Monday, May 23, 2005

Devil's Dictionary of the Bush Era

Some of the best new dictionary entries from Devil's Dictionary of the Bush Era:
Homeland n: A term successfully used by the Germans and the Soviets in World War II, less successfully (and in the plural) by Apartheid-era South Africa. It means neither home, nor land, has replaced both country and nation in American public speech, and is seldom wielded without the companion word "security." It is the place to which imperial forces return for R&R.

Nationalism n: How foreigners love their country (when they do). A very dangerous phenomenon that can lead to extremes of passion, blindness, and xenophobia. (See, Terrorism)

Patriotism n: How Americans love their country. A trait so positive you can't have too much of it, and if you do, then you are a super-patriot which couldn't be better. (Foreigners cannot be patriotic. See, Nationalism)

Homeland Security Advisory System: Color-coded program for emotional destabilization.

Democracy n: A country where the newspapers are pro-American.

Checks and Balances: The system whereby the campaign checks of the few balance the interests of the many.

Town-hall Meeting: A meeting in a hall in a town where all the participants have first been vetted for loyalty to the Bush administration.

Mandate: 1. The opinion expressed by about a quarter of the eligible voters. 2. The opinion reflected in an electoral-vote margin smaller than in any 20th century election other than 1916 and 2000. 3. The opinion expressed by the smallest popular vote margin obtained by a sitting president since 1916.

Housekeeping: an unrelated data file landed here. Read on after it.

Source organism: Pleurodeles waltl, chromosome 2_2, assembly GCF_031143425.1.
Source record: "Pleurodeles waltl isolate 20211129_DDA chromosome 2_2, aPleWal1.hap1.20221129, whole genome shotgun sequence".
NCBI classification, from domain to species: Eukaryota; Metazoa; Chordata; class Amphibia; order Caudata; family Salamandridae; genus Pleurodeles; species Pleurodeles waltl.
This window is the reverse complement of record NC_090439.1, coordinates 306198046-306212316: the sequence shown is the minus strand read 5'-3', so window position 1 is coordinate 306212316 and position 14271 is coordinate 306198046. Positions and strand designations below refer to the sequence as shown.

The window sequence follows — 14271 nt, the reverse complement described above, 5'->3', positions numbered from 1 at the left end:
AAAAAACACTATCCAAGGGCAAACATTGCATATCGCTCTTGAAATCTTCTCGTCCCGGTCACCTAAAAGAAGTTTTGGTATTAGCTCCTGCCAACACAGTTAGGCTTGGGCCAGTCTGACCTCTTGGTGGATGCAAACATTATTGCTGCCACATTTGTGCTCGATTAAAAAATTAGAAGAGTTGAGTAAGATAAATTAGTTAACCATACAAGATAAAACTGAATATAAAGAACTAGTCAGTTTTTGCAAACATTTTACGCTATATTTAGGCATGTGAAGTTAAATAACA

Democracy n: 1. A product so extensively exported that the domestic supply is depleted. 2. When they vote for us. (See, tyranny: When they vote for someone else.)

Ownership Society: You no longer own your national parks, your public transit, your commons, your government, your Bill of Rights, or your future, but you may purchase a Burger King franchise or some stocks with your Wal-Mart earnings.

Peace n: What war is for.

Security n: Something to be applied to the homeland but not to the social.

Social Security: A good idea except for two problems: Social verges on socialism and guarantees of security violate a free market.

Abuse n: Modern word for what was once referred to as torture. An interim term, soon to be replaced by "tough love" (which, in turn, is expected to be replaced by "freedom's caress").

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